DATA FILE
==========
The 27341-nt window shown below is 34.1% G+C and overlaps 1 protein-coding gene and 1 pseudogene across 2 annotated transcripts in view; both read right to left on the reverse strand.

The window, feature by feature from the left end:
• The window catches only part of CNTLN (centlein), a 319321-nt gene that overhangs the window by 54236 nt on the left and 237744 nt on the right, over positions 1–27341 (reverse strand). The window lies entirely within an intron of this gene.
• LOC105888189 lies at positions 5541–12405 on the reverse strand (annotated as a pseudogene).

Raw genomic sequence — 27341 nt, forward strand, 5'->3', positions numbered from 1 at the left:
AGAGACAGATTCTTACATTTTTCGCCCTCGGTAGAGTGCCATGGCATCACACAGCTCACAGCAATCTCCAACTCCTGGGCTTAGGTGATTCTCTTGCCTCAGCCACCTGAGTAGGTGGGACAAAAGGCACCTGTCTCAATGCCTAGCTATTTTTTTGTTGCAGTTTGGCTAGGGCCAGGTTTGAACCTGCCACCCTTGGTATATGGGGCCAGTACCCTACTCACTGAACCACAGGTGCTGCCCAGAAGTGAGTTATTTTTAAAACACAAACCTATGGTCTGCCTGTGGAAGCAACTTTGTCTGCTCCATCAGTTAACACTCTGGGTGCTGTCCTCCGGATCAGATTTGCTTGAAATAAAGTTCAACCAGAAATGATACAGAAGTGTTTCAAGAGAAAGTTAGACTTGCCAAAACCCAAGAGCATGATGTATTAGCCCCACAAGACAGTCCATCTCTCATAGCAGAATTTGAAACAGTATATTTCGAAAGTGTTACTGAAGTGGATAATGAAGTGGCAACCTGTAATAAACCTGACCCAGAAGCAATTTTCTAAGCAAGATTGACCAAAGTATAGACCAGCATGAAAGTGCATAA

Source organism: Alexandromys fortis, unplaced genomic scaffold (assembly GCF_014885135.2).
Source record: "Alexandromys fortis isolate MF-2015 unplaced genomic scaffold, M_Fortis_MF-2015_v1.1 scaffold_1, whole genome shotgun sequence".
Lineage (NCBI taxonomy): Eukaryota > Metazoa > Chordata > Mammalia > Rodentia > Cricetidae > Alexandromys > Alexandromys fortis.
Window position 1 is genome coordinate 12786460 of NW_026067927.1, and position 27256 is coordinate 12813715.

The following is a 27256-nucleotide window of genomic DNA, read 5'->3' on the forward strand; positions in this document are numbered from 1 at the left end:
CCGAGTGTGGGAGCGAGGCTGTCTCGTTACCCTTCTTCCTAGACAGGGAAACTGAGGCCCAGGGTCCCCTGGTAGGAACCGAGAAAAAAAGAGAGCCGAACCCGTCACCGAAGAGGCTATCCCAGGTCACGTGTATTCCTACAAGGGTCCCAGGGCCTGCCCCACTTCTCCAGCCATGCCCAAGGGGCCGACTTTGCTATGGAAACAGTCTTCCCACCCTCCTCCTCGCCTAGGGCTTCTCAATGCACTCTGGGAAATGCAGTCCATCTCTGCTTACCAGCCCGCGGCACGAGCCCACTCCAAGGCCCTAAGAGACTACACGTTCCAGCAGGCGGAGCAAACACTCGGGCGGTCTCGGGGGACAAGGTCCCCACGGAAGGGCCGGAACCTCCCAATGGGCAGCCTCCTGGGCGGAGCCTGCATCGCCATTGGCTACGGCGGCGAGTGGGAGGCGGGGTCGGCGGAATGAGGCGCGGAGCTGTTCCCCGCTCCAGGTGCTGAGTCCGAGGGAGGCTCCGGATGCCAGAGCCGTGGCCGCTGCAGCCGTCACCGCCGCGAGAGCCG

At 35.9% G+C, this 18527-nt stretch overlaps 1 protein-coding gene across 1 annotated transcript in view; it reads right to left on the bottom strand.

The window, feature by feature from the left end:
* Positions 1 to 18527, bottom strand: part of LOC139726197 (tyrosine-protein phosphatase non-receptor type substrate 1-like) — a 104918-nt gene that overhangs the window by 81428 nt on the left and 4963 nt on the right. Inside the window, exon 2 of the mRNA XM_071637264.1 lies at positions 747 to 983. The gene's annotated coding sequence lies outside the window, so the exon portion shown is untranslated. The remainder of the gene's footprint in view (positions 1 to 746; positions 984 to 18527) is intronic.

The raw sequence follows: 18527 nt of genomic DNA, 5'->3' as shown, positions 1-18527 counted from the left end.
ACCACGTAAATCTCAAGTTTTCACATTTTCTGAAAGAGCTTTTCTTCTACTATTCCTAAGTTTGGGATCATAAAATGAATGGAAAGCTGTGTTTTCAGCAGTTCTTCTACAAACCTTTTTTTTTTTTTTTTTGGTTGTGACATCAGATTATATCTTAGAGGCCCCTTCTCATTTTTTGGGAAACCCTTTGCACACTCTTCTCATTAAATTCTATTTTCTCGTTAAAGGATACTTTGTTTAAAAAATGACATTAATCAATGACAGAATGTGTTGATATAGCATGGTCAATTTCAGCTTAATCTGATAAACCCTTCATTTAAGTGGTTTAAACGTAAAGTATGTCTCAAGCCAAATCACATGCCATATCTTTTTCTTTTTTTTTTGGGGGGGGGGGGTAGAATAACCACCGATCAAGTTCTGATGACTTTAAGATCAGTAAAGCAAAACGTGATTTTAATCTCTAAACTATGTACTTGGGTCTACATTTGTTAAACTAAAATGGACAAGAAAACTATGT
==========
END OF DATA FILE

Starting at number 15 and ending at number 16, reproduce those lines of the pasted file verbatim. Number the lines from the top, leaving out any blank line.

* Positions 1 to 18527, bottom strand: part of LOC139726197 (tyrosine-protein phosphatase non-receptor type substrate 1-like) — a 104918-nt gene that overhangs the window by 81428 nt on the left and 4963 nt on the right. Inside the window, exon 2 of the mRNA XM_071637264.1 lies at positions 747 to 983. The gene's annotated coding sequence lies outside the window, so the exon portion shown is untranslated. The remainder of the gene's footprint in view (positions 1 to 746; positions 984 to 18527) is intronic.

The raw sequence follows: 18527 nt of genomic DNA, 5'->3' as shown, positions 1-18527 counted from the left end.